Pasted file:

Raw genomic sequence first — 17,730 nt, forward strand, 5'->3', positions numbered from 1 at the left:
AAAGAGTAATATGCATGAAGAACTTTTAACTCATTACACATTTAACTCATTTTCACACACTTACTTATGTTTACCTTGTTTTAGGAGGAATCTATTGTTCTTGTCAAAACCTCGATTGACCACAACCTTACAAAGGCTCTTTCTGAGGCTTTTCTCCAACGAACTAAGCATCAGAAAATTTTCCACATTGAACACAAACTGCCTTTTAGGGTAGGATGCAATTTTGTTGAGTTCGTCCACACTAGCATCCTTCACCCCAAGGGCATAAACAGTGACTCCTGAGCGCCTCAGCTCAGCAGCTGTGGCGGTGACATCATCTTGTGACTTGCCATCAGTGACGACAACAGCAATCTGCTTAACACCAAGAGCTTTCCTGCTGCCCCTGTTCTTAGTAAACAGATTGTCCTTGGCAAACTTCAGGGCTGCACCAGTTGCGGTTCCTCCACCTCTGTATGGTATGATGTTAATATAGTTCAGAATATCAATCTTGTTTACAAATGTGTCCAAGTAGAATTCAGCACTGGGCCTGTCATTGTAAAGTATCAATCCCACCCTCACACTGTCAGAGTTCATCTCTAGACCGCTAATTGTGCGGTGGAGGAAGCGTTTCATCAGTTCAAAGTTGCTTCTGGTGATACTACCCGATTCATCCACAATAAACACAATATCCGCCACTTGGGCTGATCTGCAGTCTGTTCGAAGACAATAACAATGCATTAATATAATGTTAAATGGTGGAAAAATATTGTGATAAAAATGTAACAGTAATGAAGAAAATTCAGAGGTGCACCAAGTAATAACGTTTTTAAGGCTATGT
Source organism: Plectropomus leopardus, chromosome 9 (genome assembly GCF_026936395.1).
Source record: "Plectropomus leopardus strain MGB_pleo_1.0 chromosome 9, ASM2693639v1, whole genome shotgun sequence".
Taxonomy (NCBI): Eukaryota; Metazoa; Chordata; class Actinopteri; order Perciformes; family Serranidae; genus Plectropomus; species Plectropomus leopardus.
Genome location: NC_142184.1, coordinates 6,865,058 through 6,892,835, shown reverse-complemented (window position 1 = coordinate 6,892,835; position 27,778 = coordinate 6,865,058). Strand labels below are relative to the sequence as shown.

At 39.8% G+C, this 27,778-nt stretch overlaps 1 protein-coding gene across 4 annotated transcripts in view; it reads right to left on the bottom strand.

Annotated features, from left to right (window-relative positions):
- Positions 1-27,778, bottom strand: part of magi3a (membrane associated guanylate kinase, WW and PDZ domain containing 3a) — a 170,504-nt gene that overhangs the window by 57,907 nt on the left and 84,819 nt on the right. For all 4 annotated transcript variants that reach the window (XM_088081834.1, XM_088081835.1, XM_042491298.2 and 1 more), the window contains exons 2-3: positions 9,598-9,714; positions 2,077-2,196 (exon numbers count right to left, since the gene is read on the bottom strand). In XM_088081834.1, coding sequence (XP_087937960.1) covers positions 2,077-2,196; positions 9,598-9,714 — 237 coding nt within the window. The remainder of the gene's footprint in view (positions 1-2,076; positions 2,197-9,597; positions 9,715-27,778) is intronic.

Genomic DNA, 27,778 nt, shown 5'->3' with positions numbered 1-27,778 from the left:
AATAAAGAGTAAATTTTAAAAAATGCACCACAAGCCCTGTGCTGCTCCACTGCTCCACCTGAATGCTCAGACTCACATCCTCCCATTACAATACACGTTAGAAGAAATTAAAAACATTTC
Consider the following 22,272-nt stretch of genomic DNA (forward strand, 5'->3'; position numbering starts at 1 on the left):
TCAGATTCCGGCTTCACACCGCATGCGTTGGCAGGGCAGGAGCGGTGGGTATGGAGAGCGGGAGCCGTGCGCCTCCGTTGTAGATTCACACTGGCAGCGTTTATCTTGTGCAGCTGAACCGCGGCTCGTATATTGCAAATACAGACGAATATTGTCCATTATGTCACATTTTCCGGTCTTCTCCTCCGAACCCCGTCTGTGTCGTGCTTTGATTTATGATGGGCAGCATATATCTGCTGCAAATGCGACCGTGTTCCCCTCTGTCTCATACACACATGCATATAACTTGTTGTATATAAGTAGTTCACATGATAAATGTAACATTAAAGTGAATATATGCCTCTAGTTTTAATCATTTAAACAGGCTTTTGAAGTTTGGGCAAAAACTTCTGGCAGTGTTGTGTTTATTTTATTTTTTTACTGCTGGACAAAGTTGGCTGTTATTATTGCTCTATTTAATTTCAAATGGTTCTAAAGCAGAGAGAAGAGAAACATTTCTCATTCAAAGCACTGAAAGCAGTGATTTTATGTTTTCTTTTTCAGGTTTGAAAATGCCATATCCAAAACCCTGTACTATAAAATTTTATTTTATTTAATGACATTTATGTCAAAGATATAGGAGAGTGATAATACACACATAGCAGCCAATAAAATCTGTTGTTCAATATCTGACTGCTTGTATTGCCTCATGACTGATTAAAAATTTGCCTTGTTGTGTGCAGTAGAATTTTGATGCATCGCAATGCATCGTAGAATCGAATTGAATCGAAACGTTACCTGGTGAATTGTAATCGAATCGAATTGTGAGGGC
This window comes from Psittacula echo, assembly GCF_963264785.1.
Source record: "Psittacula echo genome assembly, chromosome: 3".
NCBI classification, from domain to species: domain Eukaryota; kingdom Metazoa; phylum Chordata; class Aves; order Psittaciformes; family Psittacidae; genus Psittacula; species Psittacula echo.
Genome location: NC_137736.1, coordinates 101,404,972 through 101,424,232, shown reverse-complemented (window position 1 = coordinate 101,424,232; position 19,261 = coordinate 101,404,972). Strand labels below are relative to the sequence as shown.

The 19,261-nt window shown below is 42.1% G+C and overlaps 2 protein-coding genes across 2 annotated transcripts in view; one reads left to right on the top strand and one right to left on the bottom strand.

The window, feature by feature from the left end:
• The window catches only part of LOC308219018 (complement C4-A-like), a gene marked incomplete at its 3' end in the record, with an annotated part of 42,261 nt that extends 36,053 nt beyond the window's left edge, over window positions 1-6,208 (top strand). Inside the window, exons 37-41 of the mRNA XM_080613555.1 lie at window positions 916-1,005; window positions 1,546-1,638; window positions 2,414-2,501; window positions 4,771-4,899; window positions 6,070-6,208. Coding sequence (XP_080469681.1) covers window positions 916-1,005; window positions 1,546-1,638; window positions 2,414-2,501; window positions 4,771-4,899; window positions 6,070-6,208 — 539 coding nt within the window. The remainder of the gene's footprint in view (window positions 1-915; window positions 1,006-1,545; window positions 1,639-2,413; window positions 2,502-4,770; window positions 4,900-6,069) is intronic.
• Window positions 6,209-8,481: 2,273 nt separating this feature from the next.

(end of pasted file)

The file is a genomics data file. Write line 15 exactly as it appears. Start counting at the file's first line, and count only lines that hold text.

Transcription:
Source record: "Psittacula echo genome assembly, chromosome: 3".